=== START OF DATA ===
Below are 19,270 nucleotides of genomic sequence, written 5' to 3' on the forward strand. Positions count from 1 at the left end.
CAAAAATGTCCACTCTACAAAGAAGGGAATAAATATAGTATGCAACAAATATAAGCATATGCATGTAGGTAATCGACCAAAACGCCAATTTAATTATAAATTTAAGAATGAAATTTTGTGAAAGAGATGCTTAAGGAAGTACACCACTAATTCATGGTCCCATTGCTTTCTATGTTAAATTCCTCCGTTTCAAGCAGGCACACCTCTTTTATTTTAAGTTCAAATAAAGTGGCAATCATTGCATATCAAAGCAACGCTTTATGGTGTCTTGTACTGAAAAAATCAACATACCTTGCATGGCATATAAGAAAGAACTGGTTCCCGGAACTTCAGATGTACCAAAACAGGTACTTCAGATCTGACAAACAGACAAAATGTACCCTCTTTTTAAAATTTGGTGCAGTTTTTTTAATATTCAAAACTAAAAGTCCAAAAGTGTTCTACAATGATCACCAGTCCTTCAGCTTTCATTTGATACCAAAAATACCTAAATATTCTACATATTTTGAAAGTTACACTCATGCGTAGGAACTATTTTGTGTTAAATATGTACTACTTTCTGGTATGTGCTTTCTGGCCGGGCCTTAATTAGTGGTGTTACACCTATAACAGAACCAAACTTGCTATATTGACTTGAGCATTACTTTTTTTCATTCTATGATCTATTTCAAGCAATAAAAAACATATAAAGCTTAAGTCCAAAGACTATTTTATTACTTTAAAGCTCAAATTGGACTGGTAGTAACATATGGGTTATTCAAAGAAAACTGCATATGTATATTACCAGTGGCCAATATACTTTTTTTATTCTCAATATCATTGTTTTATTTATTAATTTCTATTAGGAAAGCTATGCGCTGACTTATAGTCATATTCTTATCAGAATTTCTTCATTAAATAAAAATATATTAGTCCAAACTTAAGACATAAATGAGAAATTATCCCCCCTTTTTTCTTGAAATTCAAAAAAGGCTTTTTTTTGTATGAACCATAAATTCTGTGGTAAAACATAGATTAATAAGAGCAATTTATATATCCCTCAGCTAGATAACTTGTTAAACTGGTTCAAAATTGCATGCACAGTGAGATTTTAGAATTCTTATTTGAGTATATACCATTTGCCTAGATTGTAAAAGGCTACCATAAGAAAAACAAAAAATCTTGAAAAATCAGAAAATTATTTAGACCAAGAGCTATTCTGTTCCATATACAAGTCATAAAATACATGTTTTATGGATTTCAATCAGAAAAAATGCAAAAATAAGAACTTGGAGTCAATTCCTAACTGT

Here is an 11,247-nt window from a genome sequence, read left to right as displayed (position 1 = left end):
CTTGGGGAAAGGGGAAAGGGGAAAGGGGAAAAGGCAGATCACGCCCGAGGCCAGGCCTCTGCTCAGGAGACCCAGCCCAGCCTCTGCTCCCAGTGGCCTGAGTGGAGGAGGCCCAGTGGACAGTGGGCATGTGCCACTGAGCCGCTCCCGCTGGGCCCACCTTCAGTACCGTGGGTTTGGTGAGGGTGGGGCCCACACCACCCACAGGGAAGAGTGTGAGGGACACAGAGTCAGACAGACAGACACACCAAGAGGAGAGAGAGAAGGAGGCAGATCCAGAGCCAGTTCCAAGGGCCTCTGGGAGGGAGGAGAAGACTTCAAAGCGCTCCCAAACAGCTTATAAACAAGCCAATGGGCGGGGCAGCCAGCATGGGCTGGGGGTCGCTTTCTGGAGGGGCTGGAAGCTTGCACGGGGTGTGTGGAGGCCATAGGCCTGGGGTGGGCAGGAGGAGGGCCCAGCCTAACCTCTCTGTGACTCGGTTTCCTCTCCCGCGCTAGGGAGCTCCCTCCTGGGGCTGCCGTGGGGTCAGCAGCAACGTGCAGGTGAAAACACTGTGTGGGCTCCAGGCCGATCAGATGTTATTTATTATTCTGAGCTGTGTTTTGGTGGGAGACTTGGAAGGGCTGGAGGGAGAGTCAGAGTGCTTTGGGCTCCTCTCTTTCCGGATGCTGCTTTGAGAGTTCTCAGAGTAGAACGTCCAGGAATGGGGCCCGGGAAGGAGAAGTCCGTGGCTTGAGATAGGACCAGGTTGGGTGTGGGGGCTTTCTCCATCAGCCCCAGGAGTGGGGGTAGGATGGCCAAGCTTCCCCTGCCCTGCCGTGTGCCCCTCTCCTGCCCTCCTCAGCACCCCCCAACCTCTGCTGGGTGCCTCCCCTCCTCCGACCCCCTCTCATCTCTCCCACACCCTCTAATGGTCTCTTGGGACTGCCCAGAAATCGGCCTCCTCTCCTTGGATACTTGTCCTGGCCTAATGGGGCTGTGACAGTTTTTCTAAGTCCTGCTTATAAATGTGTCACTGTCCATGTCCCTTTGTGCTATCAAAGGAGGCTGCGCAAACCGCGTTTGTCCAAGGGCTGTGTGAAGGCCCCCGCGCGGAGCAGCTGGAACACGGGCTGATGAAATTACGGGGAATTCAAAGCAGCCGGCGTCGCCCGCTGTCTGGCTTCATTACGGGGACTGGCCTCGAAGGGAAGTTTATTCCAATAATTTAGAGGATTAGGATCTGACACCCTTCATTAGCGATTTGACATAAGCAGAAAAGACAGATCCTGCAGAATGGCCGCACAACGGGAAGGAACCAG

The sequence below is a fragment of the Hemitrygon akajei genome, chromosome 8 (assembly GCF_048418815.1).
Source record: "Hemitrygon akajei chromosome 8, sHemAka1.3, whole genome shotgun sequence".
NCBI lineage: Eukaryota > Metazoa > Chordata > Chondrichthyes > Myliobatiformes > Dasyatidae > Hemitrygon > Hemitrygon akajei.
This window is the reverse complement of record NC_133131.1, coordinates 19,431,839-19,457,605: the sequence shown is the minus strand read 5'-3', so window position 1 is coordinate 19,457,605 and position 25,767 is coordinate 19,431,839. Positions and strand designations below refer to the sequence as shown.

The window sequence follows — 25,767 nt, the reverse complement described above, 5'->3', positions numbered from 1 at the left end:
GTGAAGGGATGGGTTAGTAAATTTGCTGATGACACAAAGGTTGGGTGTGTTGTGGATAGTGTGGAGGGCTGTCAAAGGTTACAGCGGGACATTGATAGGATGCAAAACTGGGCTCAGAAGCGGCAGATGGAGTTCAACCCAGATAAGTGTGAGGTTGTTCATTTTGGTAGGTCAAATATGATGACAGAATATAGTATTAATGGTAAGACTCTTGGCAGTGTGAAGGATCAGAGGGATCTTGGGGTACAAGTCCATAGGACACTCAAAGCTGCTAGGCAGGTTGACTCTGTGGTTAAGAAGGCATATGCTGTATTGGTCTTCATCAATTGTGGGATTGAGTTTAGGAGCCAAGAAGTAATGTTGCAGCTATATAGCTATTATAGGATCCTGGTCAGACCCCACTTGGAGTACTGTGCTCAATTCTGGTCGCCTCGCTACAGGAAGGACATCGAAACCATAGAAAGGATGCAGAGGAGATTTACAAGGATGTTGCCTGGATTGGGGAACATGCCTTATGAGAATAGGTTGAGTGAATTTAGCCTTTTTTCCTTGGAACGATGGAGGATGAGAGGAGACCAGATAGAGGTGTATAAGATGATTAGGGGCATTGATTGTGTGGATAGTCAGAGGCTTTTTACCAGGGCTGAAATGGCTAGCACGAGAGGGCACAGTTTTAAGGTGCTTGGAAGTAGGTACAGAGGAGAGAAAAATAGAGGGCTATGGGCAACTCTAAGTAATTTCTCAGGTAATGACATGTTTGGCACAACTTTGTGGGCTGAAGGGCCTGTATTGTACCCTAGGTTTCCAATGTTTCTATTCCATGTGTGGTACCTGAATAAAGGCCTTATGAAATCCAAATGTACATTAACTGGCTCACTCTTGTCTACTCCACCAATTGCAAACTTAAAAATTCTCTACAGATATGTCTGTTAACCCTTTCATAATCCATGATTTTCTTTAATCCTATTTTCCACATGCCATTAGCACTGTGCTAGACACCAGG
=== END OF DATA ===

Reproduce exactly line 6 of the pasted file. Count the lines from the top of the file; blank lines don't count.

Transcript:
Source record: "Hemitrygon akajei chromosome 8, sHemAka1.3, whole genome shotgun sequence".